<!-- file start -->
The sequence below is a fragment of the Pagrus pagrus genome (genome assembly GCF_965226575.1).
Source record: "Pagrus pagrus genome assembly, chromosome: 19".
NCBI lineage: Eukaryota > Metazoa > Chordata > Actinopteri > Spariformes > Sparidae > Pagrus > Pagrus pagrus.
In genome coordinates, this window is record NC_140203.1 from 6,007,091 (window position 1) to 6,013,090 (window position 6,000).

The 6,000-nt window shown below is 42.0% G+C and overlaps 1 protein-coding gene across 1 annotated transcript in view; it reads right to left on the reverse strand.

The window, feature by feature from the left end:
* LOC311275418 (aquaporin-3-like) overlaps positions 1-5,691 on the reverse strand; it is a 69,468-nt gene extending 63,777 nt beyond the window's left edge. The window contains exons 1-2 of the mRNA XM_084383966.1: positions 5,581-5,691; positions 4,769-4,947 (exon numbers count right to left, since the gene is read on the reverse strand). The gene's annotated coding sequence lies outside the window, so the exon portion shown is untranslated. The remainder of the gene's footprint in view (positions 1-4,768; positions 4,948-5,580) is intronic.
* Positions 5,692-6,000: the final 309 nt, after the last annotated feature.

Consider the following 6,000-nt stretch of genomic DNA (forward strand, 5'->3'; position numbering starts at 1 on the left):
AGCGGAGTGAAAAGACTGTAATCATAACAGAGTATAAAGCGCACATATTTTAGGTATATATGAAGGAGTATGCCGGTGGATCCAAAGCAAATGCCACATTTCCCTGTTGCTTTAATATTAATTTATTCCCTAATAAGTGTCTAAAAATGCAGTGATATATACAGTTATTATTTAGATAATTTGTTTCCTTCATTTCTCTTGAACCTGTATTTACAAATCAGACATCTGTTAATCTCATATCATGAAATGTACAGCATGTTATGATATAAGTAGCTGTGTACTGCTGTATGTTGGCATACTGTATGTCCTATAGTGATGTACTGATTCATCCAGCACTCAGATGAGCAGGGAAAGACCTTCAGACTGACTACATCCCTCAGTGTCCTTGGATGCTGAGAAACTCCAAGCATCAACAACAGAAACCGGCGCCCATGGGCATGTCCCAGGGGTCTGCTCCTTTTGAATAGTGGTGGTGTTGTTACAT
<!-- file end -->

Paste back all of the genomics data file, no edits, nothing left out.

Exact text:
The sequence below is a fragment of the Pagrus pagrus genome (genome assembly GCF_965226575.1).
Source record: "Pagrus pagrus genome assembly, chromosome: 19".
NCBI lineage: Eukaryota > Metazoa > Chordata > Actinopteri > Spariformes > Sparidae > Pagrus > Pagrus pagrus.
In genome coordinates, this window is record NC_140203.1 from 6,007,091 (window position 1) to 6,013,090 (window position 6,000).

The 6,000-nt window shown below is 42.0% G+C and overlaps 1 protein-coding gene across 1 annotated transcript in view; it reads right to left on the reverse strand.

The window, feature by feature from the left end:
* LOC311275418 (aquaporin-3-like) overlaps positions 1-5,691 on the reverse strand; it is a 69,468-nt gene extending 63,777 nt beyond the window's left edge. The window contains exons 1-2 of the mRNA XM_084383966.1: positions 5,581-5,691; positions 4,769-4,947 (exon numbers count right to left, since the gene is read on the reverse strand). The gene's annotated coding sequence lies outside the window, so the exon portion shown is untranslated. The remainder of the gene's footprint in view (positions 1-4,768; positions 4,948-5,580) is intronic.
* Positions 5,692-6,000: the final 309 nt, after the last annotated feature.

Consider the following 6,000-nt stretch of genomic DNA (forward strand, 5'->3'; position numbering starts at 1 on the left):
AGCGGAGTGAAAAGACTGTAATCATAACAGAGTATAAAGCGCACATATTTTAGGTATATATGAAGGAGTATGCCGGTGGATCCAAAGCAAATGCCACATTTCCCTGTTGCTTTAATATTAATTTATTCCCTAATAAGTGTCTAAAAATGCAGTGATATATACAGTTATTATTTAGATAATTTGTTTCCTTCATTTCTCTTGAACCTGTATTTACAAATCAGACATCTGTTAATCTCATATCATGAAATGTACAGCATGTTATGATATAAGTAGCTGTGTACTGCTGTATGTTGGCATACTGTATGTCCTATAGTGATGTACTGATTCATCCAGCACTCAGATGAGCAGGGAAAGACCTTCAGACTGACTACATCCCTCAGTGTCCTTGGATGCTGAGAAACTCCAAGCATCAACAACAGAAACCGGCGCCCATGGGCATGTCCCAGGGGTCTGCTCCTTTTGAATAGTGGTGGTGTTGTTACAT